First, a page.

HAVING a baby altered these women’s figures forever, but they wouldn’t change a thing as told to Nicola Fahey.
‘My C-section scar is a badge of honour’
Jemma Holcroft, 31, is a supply teacher and lives in Doncaster with her football coach partner Ben, 37, and 19-month-old son Archie. She is expecting a second child in June.
“Looking at my naked body in the hospital bathroom mirror, I began to cry.
After an emergency C-section, following a traumatic 52-hour labour, I had an angry scar across my abdomen, my breasts were swollen and I felt exhausted and ugly.
Back in bed, feeding my son Archie, I was consumed with guilt for worrying about my appearance, but couldn’t shake the fear my body had changed forever.
Read More on Pregnancy
I’m 24 and have 22 young babies – people say I’m crazy but I love being a mum
Pregnant Rihanna hints she’s ENGAGED to A$AP Rocky as she buys baby clothes
I’ve struggled with my self-confidence since I was a teen, when I was bullied at school for my frizzy hair, glasses and braces.
Throughout college and uni, I overhauled my geeky image, and when I met Ben in December 2016 on Tinder, I was wearing hair and lash extensions and wouldn’t leave the house without fake tan and a full face of make-up.
I went to the gym before and after work daily, and was a size 8 with washboard abs.
After I became pregnant in November 2019, I felt insecure about the extra weight and my veiny breasts, but Ben always told me I was beautiful.
Most read in Fabulous
I'm a cleaning expert – how to cut down on your clothes' drying time with NO effort
My husband is 20 years older than me & the same age as my mom –she calls him son
I realised hot guy was a catfish when I spotted this tiny detail in text he'd sent
I’m a crunchy mum, my baby’s vegan & he doesn’t go to sleep until 3am
I ran 5k three times a week until I was 36 weeks pregnant, and assumed that once the baby was born my body would return to normal.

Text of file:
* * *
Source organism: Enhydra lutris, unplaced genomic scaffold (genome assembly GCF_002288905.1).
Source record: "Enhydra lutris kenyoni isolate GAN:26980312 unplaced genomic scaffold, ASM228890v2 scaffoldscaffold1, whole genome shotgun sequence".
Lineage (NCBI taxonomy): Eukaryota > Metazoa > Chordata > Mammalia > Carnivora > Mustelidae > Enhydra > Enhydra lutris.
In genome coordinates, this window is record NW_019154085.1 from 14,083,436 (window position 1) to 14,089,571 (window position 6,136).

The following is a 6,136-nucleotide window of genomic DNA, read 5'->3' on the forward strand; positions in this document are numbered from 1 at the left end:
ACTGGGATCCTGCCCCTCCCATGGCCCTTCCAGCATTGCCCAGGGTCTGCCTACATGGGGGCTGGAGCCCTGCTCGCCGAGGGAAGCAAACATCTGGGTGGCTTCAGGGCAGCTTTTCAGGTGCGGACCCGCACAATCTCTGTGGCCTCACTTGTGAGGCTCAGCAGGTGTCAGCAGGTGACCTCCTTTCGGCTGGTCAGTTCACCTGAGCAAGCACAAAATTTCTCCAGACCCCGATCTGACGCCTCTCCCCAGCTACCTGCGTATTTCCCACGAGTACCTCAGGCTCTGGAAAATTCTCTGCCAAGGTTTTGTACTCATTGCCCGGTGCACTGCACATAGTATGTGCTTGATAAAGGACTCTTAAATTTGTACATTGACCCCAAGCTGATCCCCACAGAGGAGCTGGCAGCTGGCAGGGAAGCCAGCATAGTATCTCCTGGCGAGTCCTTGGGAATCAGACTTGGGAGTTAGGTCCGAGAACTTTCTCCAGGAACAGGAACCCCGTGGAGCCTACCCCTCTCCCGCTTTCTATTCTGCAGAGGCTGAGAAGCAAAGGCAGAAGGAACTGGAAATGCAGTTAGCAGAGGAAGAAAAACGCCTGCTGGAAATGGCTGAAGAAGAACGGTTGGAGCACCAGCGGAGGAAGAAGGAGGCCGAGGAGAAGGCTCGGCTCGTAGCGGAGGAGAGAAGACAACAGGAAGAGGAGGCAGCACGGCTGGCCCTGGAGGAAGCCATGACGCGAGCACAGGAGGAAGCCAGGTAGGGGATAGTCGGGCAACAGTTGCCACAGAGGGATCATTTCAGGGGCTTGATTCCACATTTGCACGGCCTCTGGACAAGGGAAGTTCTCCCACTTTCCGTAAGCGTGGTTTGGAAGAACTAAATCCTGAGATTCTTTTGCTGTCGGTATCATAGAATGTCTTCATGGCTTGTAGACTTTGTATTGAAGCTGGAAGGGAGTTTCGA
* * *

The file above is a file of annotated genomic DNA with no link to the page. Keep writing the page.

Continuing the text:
But three months after Archie’s birth in August 2020, I was still recovering and couldn’t exercise.
My breasts were huge, with larger, darker nipples. It felt like it wasn’t my body.
My abs were replaced by a roll of fat that hung over my jeans, and I had no time to do my hair or make-up.
I loved Archie so much, but felt desperately unhappy.
In February 2021, I saw my GP, who diagnosed me with postnatal depression and referred me for counselling.
I sobbed as I admitted feeling guilty for being so self-absorbed about my image, but the counsellor reassured me that my feelings were valid.
After two months of weekly sessions, my mindset began to change.
Moisturising my belly after a shower one day, instead of seeing my C-section scar as a flaw, it felt like a badge of honour and reminded me of my strength, while my swollen breasts were keeping my baby alive.
Archie was one when I began exercising again for my mental wellbeing rather than to achieve a certain body shape. I was a size 10.
I’d accepted I’d never fit into my clothes again and gave them away.
I’m now 28 weeks pregnant with our second child, and counselling helps me stay positive.
It’s been a long journey to acceptance, but who cares if my abs are a distant memory – becoming a mum made me stronger than any gym session could.”
‘My stomach bulges over my trousers, but I’m proud of it’
Nicola Lynch, 25, is an eyelash technician, and lives in Rainham, Kent, with her partner Steve, 29, a digger driver, and their children Millie, four, and Charlie, three.
“I was four months pregnant with my daughter Millie when I got my first stretch mark – a faint purple line crawling up my tummy.
At first, I felt proud because it was a sign I was growing a baby. But by the time my due date arrived in August 2017, my lower body looked like a map, with red lines on my thighs, bum and belly.
I didn’t worry, as I used Bio-Oil on them, and I hoped they’d vanish once I gave birth.
However, though they turned to white and silver scars in the months after Millie’s birth, they didn’t disappear.
My stomach sagged so much, it made the stretch marks wrinkle and look like crepe paper. I was 20, but I had the stomach of an 80 year old.
I hated it. I felt nervous to let my partner Steve see me naked, and when we started to have sex again, it was strictly lights off.
When Millie was three months old, Steve and I were watching a movie when, for a split second, my T-shirt pulled up and exposed my tummy.
As I self-consciously yanked it down, Steve said: ‘Those marks are our daughter’s first artwork.’
It was such a beautiful, reassuring comment, and I realised I needed to stop being so harsh about my body and appreciate its post-partum beauty.
When I was 15, I had anorexia, triggered by my dad dying when I was nine. I starved myself down to 6st and was admitted to a psychiatric unit after suffering heart palpitations and seizures.
Doctors told me I was close to death, but nothing they said resonated until they told me I’d damaged my body so severely I’d probably never have children.
That was the reality check I needed, because I’d always dreamed of being a mum.
It was a slow process but, in September 2013, after 10 months of treatment, I’d gained enough weight to be released as an out-patient.